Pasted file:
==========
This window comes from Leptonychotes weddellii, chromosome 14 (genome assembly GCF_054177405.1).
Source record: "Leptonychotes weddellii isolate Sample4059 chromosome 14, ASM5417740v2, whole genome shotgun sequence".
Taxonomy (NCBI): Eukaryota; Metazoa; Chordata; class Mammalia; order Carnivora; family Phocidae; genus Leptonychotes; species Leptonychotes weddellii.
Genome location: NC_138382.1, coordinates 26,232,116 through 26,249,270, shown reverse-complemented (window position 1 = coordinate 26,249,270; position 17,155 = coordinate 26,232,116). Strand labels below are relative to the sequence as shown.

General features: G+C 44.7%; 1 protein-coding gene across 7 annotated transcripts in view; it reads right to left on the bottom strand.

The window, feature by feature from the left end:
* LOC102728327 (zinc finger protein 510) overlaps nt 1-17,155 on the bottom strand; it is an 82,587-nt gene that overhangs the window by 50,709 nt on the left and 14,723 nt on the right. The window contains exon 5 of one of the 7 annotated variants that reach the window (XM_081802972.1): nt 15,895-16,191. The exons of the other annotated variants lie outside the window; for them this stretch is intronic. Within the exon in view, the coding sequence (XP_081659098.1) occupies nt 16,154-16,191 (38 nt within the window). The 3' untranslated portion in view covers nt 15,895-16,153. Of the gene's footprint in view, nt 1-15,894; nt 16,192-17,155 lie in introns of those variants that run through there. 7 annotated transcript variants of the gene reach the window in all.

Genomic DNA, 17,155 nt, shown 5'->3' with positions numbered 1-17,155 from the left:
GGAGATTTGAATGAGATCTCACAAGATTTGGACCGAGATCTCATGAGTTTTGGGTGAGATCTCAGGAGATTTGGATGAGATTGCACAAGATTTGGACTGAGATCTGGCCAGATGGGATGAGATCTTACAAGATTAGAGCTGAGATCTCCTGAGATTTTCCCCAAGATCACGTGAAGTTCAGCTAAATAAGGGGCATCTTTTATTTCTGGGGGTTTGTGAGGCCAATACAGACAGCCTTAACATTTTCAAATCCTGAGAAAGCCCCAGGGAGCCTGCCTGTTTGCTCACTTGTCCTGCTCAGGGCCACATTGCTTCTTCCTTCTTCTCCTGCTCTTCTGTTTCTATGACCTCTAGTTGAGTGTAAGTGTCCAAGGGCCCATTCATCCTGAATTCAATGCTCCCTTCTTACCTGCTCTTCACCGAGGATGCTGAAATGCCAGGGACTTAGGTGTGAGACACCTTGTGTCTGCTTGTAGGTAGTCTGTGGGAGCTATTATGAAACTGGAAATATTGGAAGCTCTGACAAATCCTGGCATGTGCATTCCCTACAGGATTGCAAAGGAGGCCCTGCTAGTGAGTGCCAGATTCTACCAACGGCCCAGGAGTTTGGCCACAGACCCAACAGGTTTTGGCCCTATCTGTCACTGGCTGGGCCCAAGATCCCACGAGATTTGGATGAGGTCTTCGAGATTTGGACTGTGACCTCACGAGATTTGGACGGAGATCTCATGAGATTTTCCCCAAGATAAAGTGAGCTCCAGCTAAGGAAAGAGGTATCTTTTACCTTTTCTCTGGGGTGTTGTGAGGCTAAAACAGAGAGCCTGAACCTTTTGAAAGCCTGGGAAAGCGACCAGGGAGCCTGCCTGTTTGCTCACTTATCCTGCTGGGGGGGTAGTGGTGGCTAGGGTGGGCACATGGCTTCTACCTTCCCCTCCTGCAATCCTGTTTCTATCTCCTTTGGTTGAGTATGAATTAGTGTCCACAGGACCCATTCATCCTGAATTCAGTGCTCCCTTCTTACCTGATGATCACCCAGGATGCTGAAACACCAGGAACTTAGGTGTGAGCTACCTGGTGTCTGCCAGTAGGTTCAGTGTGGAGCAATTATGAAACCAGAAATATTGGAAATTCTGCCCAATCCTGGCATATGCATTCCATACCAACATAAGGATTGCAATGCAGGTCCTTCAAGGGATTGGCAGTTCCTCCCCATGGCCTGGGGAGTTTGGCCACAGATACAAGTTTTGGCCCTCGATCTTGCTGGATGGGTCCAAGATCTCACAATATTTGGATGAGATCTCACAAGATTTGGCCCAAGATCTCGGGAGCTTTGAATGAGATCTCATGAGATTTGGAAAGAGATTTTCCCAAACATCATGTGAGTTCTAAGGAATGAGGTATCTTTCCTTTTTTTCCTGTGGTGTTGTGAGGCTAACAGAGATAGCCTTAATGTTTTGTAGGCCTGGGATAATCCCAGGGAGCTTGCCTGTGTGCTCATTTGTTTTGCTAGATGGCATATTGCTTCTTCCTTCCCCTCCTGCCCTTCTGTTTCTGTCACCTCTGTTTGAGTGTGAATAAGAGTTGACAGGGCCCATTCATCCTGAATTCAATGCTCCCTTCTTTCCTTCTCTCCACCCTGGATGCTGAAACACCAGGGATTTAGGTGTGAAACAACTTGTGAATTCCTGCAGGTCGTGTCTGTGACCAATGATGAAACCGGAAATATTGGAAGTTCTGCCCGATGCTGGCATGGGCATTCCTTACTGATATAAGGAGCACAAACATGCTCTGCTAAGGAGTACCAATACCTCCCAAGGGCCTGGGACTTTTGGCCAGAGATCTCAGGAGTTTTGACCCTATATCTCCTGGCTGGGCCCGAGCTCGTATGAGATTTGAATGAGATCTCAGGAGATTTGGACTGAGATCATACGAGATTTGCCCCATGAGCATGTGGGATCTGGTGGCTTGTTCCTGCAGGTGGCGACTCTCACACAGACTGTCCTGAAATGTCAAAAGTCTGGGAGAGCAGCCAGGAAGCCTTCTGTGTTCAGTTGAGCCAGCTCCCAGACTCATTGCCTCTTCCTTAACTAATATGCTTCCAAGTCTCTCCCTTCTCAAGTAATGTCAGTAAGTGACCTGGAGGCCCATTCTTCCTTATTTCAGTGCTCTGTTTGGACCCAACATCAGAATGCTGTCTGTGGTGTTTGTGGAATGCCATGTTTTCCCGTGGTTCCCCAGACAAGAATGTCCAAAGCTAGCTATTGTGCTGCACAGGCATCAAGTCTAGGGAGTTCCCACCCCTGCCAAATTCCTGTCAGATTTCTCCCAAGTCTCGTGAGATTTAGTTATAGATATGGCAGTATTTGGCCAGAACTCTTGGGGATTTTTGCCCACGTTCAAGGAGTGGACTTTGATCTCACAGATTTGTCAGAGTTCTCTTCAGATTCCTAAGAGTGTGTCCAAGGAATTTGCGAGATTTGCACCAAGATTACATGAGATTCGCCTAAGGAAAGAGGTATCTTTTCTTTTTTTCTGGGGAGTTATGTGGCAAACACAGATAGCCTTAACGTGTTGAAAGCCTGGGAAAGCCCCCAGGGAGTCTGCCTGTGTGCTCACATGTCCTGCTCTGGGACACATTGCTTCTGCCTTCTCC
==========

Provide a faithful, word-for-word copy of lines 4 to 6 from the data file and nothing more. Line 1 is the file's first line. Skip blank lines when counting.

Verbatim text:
Genome location: NC_138382.1, coordinates 26,232,116 through 26,249,270, shown reverse-complemented (window position 1 = coordinate 26,249,270; position 17,155 = coordinate 26,232,116). Strand labels below are relative to the sequence as shown.

General features: G+C 44.7%; 1 protein-coding gene across 7 annotated transcripts in view; it reads right to left on the bottom strand.

The window, feature by feature from the left end: